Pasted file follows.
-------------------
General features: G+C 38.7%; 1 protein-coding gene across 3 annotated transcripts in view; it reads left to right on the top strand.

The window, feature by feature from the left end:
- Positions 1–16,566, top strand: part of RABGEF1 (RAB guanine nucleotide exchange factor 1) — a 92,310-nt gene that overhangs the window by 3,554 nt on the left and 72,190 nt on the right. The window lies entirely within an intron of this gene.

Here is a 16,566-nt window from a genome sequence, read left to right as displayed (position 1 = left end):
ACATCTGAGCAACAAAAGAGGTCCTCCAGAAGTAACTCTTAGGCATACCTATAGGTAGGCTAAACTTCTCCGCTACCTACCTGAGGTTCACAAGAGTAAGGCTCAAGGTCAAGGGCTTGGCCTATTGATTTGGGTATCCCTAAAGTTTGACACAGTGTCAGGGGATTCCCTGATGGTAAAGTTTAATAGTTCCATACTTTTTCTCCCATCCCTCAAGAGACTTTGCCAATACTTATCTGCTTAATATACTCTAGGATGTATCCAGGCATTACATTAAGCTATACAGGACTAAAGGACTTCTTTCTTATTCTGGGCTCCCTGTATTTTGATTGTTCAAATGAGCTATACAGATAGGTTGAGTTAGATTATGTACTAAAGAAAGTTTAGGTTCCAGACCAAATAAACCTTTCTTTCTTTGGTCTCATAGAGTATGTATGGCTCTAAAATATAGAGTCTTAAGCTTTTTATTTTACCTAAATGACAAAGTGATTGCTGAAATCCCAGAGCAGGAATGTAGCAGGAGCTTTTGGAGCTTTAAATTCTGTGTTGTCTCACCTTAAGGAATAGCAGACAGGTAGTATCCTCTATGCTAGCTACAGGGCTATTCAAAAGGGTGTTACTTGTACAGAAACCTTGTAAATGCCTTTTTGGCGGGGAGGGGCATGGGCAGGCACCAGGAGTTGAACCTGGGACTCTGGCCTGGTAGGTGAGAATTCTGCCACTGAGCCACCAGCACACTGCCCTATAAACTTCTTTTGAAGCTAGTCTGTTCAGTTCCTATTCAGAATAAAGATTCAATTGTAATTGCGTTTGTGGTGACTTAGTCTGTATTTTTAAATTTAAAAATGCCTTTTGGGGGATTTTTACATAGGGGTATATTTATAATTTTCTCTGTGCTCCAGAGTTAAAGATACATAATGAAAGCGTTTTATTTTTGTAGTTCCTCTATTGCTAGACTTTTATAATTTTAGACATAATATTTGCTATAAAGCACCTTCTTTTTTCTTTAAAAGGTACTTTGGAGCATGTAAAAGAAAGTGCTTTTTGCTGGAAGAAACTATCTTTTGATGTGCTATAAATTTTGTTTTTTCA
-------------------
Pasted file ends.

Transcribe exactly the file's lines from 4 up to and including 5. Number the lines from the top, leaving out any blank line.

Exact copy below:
Here is a 16,566-nt window from a genome sequence, read left to right as displayed (position 1 = left end):
ACATCTGAGCAACAAAAGAGGTCCTCCAGAAGTAACTCTTAGGCATACCTATAGGTAGGCTAAACTTCTCCGCTACCTACCTGAGGTTCACAAGAGTAAGGCTCAAGGTCAAGGGCTTGGCCTATTGATTTGGGTATCCCTAAAGTTTGACACAGTGTCAGGGGATTCCCTGATGGTAAAGTTTAATAGTTCCATACTTTTTCTCCCATCCCTCAAGAGACTTTGCCAATACTTATCTGCTTAATATACTCTAGGATGTATCCAGGCATTACATTAAGCTATACAGGACTAAAGGACTTCTTTCTTATTCTGGGCTCCCTGTATTTTGATTGTTCAAATGAGCTATACAGATAGGTTGAGTTAGATTATGTACTAAAGAAAGTTTAGGTTCCAGACCAAATAAACCTTTCTTTCTTTGGTCTCATAGAGTATGTATGGCTCTAAAATATAGAGTCTTAAGCTTTTTATTTTACCTAAATGACAAAGTGATTGCTGAAATCCCAGAGCAGGAATGTAGCAGGAGCTTTTGGAGCTTTAAATTCTGTGTTGTCTCACCTTAAGGAATAGCAGACAGGTAGTATCCTCTATGCTAGCTACAGGGCTATTCAAAAGGGTGTTACTTGTACAGAAACCTTGTAAATGCCTTTTTGGCGGGGAGGGGCATGGGCAGGCACCAGGAGTTGAACCTGGGACTCTGGCCTGGTAGGTGAGAATTCTGCCACTGAGCCACCAGCACACTGCCCTATAAACTTCTTTTGAAGCTAGTCTGTTCAGTTCCTATTCAGAATAAAGATTCAATTGTAATTGCGTTTGTGGTGACTTAGTCTGTATTTTTAAATTTAAAAATGCCTTTTGGGGGATTTTTACATAGGGGTATATTTATAATTTTCTCTGTGCTCCAGAGTTAAAGATACATAATGAAAGCGTTTTATTTTTGTAGTTCCTCTATTGCTAGACTTTTATAATTTTAGACATAATATTTGCTATAAAGCACCTTCTTTTTTCTTTAAAAGGTACTTTGGAGCATGTAAAAGAAAGTGCTTTTTGCTGGAAGAAACTATCTTTTGATGTGCTATAAATTTTGTTTTTTCA